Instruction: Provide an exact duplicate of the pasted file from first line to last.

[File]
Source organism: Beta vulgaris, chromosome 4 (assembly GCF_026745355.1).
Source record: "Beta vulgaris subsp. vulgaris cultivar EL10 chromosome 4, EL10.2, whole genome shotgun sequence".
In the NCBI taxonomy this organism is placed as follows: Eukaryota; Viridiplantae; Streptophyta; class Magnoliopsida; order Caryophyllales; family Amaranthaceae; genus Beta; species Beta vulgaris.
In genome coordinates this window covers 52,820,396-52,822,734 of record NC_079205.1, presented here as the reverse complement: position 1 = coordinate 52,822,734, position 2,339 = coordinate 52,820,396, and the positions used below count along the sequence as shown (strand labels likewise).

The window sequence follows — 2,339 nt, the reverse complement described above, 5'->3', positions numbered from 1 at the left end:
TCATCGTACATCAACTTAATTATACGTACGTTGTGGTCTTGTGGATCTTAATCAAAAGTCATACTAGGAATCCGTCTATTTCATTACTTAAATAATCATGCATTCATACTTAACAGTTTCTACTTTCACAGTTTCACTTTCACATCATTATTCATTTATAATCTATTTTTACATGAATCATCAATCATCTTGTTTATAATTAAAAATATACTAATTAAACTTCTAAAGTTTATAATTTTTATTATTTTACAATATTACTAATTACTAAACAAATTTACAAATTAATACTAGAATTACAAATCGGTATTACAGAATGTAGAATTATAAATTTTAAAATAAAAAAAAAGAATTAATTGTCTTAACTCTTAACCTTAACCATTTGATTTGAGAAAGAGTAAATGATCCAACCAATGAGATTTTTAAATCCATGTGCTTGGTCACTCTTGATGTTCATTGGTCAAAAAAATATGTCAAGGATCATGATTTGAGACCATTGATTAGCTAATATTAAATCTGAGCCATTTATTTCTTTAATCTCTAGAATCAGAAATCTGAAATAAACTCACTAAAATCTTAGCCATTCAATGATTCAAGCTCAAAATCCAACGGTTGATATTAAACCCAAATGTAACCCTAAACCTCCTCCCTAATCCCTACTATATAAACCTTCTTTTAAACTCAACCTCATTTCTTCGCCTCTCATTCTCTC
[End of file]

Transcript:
Source organism: Beta vulgaris, chromosome 4 (assembly GCF_026745355.1).
Source record: "Beta vulgaris subsp. vulgaris cultivar EL10 chromosome 4, EL10.2, whole genome shotgun sequence".
In the NCBI taxonomy this organism is placed as follows: Eukaryota; Viridiplantae; Streptophyta; class Magnoliopsida; order Caryophyllales; family Amaranthaceae; genus Beta; species Beta vulgaris.
In genome coordinates this window covers 52,820,396-52,822,734 of record NC_079205.1, presented here as the reverse complement: position 1 = coordinate 52,822,734, position 2,339 = coordinate 52,820,396, and the positions used below count along the sequence as shown (strand labels likewise).

The window sequence follows — 2,339 nt, the reverse complement described above, 5'->3', positions numbered from 1 at the left end:
TCATCGTACATCAACTTAATTATACGTACGTTGTGGTCTTGTGGATCTTAATCAAAAGTCATACTAGGAATCCGTCTATTTCATTACTTAAATAATCATGCATTCATACTTAACAGTTTCTACTTTCACAGTTTCACTTTCACATCATTATTCATTTATAATCTATTTTTACATGAATCATCAATCATCTTGTTTATAATTAAAAATATACTAATTAAACTTCTAAAGTTTATAATTTTTATTATTTTACAATATTACTAATTACTAAACAAATTTACAAATTAATACTAGAATTACAAATCGGTATTACAGAATGTAGAATTATAAATTTTAAAATAAAAAAAAAGAATTAATTGTCTTAACTCTTAACCTTAACCATTTGATTTGAGAAAGAGTAAATGATCCAACCAATGAGATTTTTAAATCCATGTGCTTGGTCACTCTTGATGTTCATTGGTCAAAAAAATATGTCAAGGATCATGATTTGAGACCATTGATTAGCTAATATTAAATCTGAGCCATTTATTTCTTTAATCTCTAGAATCAGAAATCTGAAATAAACTCACTAAAATCTTAGCCATTCAATGATTCAAGCTCAAAATCCAACGGTTGATATTAAACCCAAATGTAACCCTAAACCTCCTCCCTAATCCCTACTATATAAACCTTCTTTTAAACTCAACCTCATTTCTTCGCCTCTCATTCTCTC